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When are Life Insurance Premiums Tax-Deductible?

Paying into a life insurance plan is an investment in your family and helps ensure their financial security after your death. While there are tax implications when the insurance plan is paid out, there may also be opportunities for portions of your life insurance premiums to be tax-deductible. Working with a tax expert to fully understand your insurance policy can help you identify potential tax breaks that may result in savings or an increased tax return.

With Tax Day fast approaching, it’s essential that you understand life insurance strategies for business owners and the types of tax deductions available.

Are life insurance premiums tax-deductible?

As a single earner in Canada, life insurance premiums are not tax-deductible because they are considered a personal expense. If you are the owner of a business, however, you may be able to claim certain life insurance premiums you pay on your employees’ behalf. It is recommended that you work with the best financial services company in Montreal to ensure you claim the maximum deductions.

Life and Accidental, Death & Dismemberment (AD&D) premiums paid by an employer are considered a taxable benefit for the employee. This means that when the beneficiaries receive the benefits, they are tax-free.

Are there exceptions?

Some exceptions allow for life insurance premiums to be tax-deductible. IMC Financial has compiled this guide to help you get the most out of your Canadian Income Tax return:

  • Loan Collateral: As an individual, you cannot deduct life insurance premiums as an expense unless your financial institution requires them as loan collateral. Keep in mind that even if you qualify, you will likely only be able to deduct a small portion of the cost.
  • Charitable Gift: Individuals are permitted to donate their life insurance policy to their favourite charity. As an added benefit, the charitable gift is tax-deductible for the policy holder’s estate. Options to donate your life insurance policy include transferring ownership of your current policy to the charity, adding the charity as a beneficiary on your current policy, or creating a new policy under the charity’s name. Consult with your tax expert to determine the best option for you.
  • Employer-paid Premiums: Businesses in Canada (other than sole-proprietorships) can deduct a portion of the life insurance premiums paid on their employees’ behalf as business expenses. There are exceptions to these deductions, including group term insurance and optional dependent life insurance.

What are the Tax Advantages of Life Insurance?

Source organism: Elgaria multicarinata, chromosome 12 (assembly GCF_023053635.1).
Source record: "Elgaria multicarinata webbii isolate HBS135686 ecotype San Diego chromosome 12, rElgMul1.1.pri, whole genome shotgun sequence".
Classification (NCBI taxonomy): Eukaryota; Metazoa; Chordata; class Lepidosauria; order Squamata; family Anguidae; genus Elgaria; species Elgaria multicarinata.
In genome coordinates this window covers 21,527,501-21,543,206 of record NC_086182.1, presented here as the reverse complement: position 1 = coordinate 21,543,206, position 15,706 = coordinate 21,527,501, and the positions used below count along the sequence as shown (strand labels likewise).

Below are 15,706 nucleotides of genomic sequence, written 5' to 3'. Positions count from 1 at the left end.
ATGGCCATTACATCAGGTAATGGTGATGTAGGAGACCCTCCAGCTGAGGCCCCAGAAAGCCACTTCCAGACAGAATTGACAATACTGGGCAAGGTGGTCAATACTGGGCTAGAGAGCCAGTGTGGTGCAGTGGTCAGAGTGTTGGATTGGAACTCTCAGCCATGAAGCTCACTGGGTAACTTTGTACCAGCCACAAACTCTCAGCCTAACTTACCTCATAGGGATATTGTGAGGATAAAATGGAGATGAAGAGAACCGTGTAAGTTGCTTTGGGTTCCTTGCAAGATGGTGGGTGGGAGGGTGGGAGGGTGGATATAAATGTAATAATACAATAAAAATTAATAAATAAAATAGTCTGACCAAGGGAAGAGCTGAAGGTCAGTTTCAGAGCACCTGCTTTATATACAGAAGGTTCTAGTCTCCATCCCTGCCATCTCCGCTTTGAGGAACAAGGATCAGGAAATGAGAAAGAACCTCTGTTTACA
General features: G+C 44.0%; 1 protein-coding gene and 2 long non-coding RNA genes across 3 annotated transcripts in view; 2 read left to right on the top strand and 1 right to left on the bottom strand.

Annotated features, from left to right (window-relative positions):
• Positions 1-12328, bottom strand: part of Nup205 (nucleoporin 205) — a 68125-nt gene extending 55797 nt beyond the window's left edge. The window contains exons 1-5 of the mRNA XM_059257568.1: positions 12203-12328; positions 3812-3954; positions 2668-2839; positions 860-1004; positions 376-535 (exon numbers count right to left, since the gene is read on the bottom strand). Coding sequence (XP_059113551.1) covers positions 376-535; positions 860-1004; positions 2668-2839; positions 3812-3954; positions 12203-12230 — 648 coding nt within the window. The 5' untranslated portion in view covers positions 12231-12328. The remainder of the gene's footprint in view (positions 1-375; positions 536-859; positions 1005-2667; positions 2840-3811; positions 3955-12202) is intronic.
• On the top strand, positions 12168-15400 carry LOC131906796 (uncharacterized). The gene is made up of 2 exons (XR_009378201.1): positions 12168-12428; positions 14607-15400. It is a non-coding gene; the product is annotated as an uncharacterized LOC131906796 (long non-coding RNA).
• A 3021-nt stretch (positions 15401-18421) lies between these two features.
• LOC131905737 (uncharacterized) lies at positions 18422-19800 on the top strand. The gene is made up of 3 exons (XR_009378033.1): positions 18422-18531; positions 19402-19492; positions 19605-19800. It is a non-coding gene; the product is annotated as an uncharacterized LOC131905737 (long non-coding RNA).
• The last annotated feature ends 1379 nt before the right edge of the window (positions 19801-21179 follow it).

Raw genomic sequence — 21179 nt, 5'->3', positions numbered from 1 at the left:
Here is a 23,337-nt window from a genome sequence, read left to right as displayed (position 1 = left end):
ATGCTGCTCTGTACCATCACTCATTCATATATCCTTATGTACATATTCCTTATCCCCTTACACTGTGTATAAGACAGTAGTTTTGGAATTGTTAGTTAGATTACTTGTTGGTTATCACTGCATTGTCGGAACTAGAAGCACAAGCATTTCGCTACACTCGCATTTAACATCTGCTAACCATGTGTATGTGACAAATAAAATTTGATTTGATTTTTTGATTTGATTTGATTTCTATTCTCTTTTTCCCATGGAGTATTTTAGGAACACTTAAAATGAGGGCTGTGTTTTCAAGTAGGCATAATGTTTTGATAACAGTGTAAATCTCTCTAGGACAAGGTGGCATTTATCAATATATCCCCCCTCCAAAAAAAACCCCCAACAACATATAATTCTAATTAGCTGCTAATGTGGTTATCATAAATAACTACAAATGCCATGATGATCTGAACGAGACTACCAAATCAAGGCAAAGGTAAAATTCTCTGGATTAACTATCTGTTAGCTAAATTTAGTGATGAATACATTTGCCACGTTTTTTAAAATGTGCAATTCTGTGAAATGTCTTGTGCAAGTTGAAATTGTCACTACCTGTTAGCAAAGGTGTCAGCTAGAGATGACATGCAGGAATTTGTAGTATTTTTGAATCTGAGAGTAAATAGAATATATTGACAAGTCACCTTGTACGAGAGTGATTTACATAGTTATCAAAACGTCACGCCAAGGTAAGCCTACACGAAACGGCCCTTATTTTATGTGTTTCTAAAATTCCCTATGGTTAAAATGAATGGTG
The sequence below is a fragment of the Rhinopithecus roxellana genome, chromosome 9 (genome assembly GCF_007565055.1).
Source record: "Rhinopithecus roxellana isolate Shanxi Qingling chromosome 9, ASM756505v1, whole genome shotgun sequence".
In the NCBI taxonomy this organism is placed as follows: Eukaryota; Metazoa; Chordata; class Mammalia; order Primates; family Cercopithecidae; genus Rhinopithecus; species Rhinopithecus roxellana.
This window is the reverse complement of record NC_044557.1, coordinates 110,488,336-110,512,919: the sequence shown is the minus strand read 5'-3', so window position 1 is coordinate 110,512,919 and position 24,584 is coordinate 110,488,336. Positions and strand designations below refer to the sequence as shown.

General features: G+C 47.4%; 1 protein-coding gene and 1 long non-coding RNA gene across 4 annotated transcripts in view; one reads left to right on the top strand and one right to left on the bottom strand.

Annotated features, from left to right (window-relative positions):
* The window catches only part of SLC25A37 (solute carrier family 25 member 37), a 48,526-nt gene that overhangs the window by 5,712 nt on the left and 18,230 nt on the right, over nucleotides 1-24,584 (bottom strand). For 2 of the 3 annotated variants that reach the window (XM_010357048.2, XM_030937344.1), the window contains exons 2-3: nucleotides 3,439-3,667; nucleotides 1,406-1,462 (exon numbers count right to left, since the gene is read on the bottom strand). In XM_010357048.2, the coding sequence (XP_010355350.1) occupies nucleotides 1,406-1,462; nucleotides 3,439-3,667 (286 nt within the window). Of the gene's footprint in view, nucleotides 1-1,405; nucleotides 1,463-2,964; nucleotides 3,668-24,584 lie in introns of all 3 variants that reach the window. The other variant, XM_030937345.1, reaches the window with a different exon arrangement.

Depending on the circumstance, your life insurance policy may provide you, your estate, or beneficiaries of your policy with certain advantages at tax time. The following guide outlines some of the potential tax benefits of life insurance:

  • Tax Breaks for Employers: Employers may be eligible for tax breaks on individual insurance plans they pay into on their employees’ behalf. There are also specific considerations for employee group benefits and employee co-pay programs.
  • Tax-Free for Beneficiaries: The money paid out to beneficiaries is considered a tax-free lump sum, meaning they will receive the total amount of their benefit when the policyholder dies. This is a particularly important consideration when your spouse or immediate family are the beneficiaries of your policy since they will not be burdened by a hefty tax fee when they need those funds the most.
  • Benefit to your Estate: If you choose your estate as the beneficiary of your life insurance plan, the proceeds after your death can be used to pay off outstanding debts, liabilities, and taxes, while the remainder becomes part of your estate’s total assets. Your estate can also use the proceeds from your insurance policy to pay funeral expenses and legal fees resulting from the disbursement of your estate.
  • Pay-Out in Trust: Many insurance policies in Canada allow for beneficiaries to be named “in trust.” This means that if the policyholder dies and underaged parties are named as beneficiaries, their portion of the insurance pay-out can be held in trust until they reach a certain age. Twenty-five years old is a typical age for a trust to be accessible in Canada.

Is Your Life Insurance Taxable?

IMC Financial has outlined the following list of considerations to help you determine whether your life insurance is taxable:

  • Surrender Cash Value: If you surrender the cash value of your insurance plan before or after your death, your life insurance pay-out may be taxable.
  • Estate as Beneficiary: If your estate is listed as the beneficiary of your life insurance policy, your life insurance pay-out may be taxable.
  • Individuals as Beneficiaries: If you have one or multiple beneficiaries named on your insurance policy, the pay-out for them is not taxable.

Your Trusted Financial Services Leader

Understanding Canada’s tax rules for life insurance premiums and pay-outs will help ensure you receive the maximum benefit and eligible deductions during tax season. IMC Financial is Montreal’s first choice for insurance and financial services, and our team of experts will work with you directly to make the most of your exceptions, deductions, and benefits.

Whether you’re an individual or sole proprietor with a personal insurance plan, or an employer with multi-employee insurance benefit programs, IMC Financial is a team you can trust. Our expert accountants and financial advisors can guide you on your tax options and provide you with a whole life insurance quote based on your budget.

Also Read:

1. How much life insurance do you need as a small business owner?

2. 4 Types Of Group Health Insurance Plans For Small Businesses

For more information, please do not hesitate to contact me.
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